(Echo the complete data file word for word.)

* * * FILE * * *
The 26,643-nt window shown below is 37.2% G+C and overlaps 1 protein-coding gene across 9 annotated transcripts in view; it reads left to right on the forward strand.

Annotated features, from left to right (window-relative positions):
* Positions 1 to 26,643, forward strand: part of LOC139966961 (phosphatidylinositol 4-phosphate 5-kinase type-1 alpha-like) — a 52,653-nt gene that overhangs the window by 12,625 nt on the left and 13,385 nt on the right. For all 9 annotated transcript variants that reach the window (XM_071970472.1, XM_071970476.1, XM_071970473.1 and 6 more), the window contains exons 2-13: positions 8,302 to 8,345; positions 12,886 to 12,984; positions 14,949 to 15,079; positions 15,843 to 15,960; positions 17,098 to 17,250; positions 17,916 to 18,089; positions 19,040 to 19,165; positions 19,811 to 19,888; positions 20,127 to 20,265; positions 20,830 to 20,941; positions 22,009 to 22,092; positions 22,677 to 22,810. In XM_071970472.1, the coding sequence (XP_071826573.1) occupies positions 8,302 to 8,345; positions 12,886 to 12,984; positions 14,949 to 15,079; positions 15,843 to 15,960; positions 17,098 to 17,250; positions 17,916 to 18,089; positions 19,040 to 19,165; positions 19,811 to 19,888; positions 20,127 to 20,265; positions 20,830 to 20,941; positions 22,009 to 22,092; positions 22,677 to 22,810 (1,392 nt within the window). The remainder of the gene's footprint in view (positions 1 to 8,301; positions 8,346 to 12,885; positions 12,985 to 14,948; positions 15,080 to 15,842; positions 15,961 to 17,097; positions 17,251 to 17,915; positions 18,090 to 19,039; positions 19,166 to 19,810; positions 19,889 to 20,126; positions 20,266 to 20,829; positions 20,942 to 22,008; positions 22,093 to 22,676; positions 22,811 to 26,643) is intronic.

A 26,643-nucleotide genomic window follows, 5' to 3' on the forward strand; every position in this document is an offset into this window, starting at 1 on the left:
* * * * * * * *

The 26,643-nt window shown below is 37.2% G+C and overlaps 1 protein-coding gene across 9 annotated transcripts in view; it reads left to right on the forward strand.

Annotated features, from left to right (window-relative positions):
* Positions 1 to 26,643, forward strand: part of LOC139966961 (phosphatidylinositol 4-phosphate 5-kinase type-1 alpha-like) — a 52,653-nt gene that overhangs the window by 12,625 nt on the left and 13,385 nt on the right. For all 9 annotated transcript variants that reach the window (XM_071970472.1, XM_071970476.1, XM_071970473.1 and 6 more), the window contains exons 2-13: positions 8,302 to 8,345; positions 12,886 to 12,984; positions 14,949 to 15,079; positions 15,843 to 15,960; positions 17,098 to 17,250; positions 17,916 to 18,089; positions 19,040 to 19,165; positions 19,811 to 19,888; positions 20,127 to 20,265; positions 20,830 to 20,941; positions 22,009 to 22,092; positions 22,677 to 22,810. In XM_071970472.1, the coding sequence (XP_071826573.1) occupies positions 8,302 to 8,345; positions 12,886 to 12,984; positions 14,949 to 15,079; positions 15,843 to 15,960; positions 17,098 to 17,250; positions 17,916 to 18,089; positions 19,040 to 19,165; positions 19,811 to 19,888; positions 20,127 to 20,265; positions 20,830 to 20,941; positions 22,009 to 22,092; positions 22,677 to 22,810 (1,392 nt within the window). The remainder of the gene's footprint in view (positions 1 to 8,301; positions 8,346 to 12,885; positions 12,985 to 14,948; positions 15,080 to 15,842; positions 15,961 to 17,097; positions 17,251 to 17,915; positions 18,090 to 19,039; positions 19,166 to 19,810; positions 19,889 to 20,126; positions 20,266 to 20,829; positions 20,942 to 22,008; positions 22,093 to 22,676; positions 22,811 to 26,643) is intronic.

A 26,643-nucleotide genomic window follows, 5' to 3' on the forward strand; every position in this document is an offset into this window, starting at 1 on the left: